Effect of a constant rate infusion of remifentanil hydrochloride on left ventricular systolic and diastolic function in propofol-anesthetized dogs

Marcel G. Marques Department of Animal Clinic, Surgery, and Reproduction, Faculty of Veterinary Medicine, São Paulo State University, Araçatuba, 16050-680, Brazil.

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Carlos H. B. Cancelli Department of Animal Clinic, Surgery, and Reproduction, Faculty of Veterinary Medicine, São Paulo State University, Araçatuba, 16050-680, Brazil.

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Carollina M. S. Fernandes Department of Animal Clinic, Surgery, and Reproduction, Faculty of Veterinary Medicine, São Paulo State University, Araçatuba, 16050-680, Brazil.

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Bruna M. M. Games Department of Animal Clinic, Surgery, and Reproduction, Faculty of Veterinary Medicine, São Paulo State University, Araçatuba, 16050-680, Brazil.

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Beatriz P. Floriano Department of Animal Clinic, Surgery, and Reproduction, Faculty of Veterinary Medicine, São Paulo State University, Araçatuba, 16050-680, Brazil.

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Silvia H. V. Perri Department of Animal Clinic, Surgery, and Reproduction, Faculty of Veterinary Medicine, São Paulo State University, Araçatuba, 16050-680, Brazil.

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Marlos G. Sousa Department of Animal Clinic, Surgery, and Reproduction, Faculty of Veterinary Medicine, São Paulo State University, Araçatuba, 16050-680, Brazil.

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Wagner L. Ferreira Department of Animal Clinic, Surgery, and Reproduction, Faculty of Veterinary Medicine, São Paulo State University, Araçatuba, 16050-680, Brazil.

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Paulo S. P. Santos Department of Animal Clinic, Surgery, and Reproduction, Faculty of Veterinary Medicine, São Paulo State University, Araçatuba, 16050-680, Brazil.

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Abstract

OBJECTIVE To assess the effects of a constant rate infusion (CRI) of remifentanil hydrochloride on left ventricular systolic and diastolic function in healthy propofol-anesthetized dogs.

ANIMALS 6 healthy Beagles.

PROCEDURES Each dog underwent 2 experimental treatments separated by a 7-day interval. In 1 treatment, anesthesia was induced with propofol and maintained with a CRI of propofol (0.6 mg/kg/min); dogs also received a CRI of saline (0.9% NaCl) solution. In the other treatment, anesthesia was similarly induced and maintained with propofol; dogs also received a CRI of remifentanil (0.3 μg/kg/min). Doppler echocardiographic and hemodynamic variables of interest were determined at baseline (before anesthesia) and at 20, 40, and 60 minutes following the simultaneous start of the 2 CRIs of each treatment; all CRIs were administrated for 60 minutes.

RESULTS For the 2 treatments, end-diastolic and end-systolic volume indices did not differ from baseline or at any time point. Peak tissue Doppler-derived mitral annulus systolic velocity decreased from baseline with both treatments; however, no differences were found between treatments at any time point. Mean arterial blood pressure decreased similarly with both treatments. Heart rate and Doppler-determined cardiac index decreased significantly with the propofol-remifentanil treatment, compared with findings for the propofol-saline solution treatment. For the propofol-remifentanil treatment, the ratio of peak velocity flow in early diastole to that in late diastole remained > 1.80, whereas the ratio of early to late Doppler-derived mitral annulus velocity had a normal relaxation pattern.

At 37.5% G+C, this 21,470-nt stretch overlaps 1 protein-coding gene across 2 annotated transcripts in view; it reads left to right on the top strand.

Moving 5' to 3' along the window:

CONCLUSIONS AND CLINICAL RELEVANCE Results of this study indicated that a CRI of remifentanil administered along with a CRI of propofol does not impair left ventricular systolic and diastolic function in healthy dogs.

Abstract

OBJECTIVE To assess the effects of a constant rate infusion (CRI) of remifentanil hydrochloride on left ventricular systolic and diastolic function in healthy propofol-anesthetized dogs.

ANIMALS 6 healthy Beagles.

PROCEDURES Each dog underwent 2 experimental treatments separated by a 7-day interval. In 1 treatment, anesthesia was induced with propofol and maintained with a CRI of propofol (0.6 mg/kg/min); dogs also received a CRI of saline (0.9% NaCl) solution. In the other treatment, anesthesia was similarly induced and maintained with propofol; dogs also received a CRI of remifentanil (0.3 μg/kg/min). Doppler echocardiographic and hemodynamic variables of interest were determined at baseline (before anesthesia) and at 20, 40, and 60 minutes following the simultaneous start of the 2 CRIs of each treatment; all CRIs were administrated for 60 minutes.

RESULTS For the 2 treatments, end-diastolic and end-systolic volume indices did not differ from baseline or at any time point. Peak tissue Doppler-derived mitral annulus systolic velocity decreased from baseline with both treatments; however, no differences were found between treatments at any time point. Mean arterial blood pressure decreased similarly with both treatments. Heart rate and Doppler-determined cardiac index decreased significantly with the propofol-remifentanil treatment, compared with findings for the propofol-saline solution treatment. For the propofol-remifentanil treatment, the ratio of peak velocity flow in early diastole to that in late diastole remained > 1.80, whereas the ratio of early to late Doppler-derived mitral annulus velocity had a normal relaxation pattern.

CONCLUSIONS AND CLINICAL RELEVANCE Results of this study indicated that a CRI of remifentanil administered along with a CRI of propofol does not impair left ventricular systolic and diastolic function in healthy dogs.

During the 1980s, most cardiovascular interventions in humans were performed with the use of opioids administered at high doses.1 However, because of the drugs’ cumulative effects, recovery from anesthesia was commonly prolonged by respiratory depression.2,3 To improve recovery quality and maintain hemodynamic stability and myocardial performance, the ideal opioid drug should not have cumulative effects and should be easily titrated for use in longer procedures according to individual requirements.4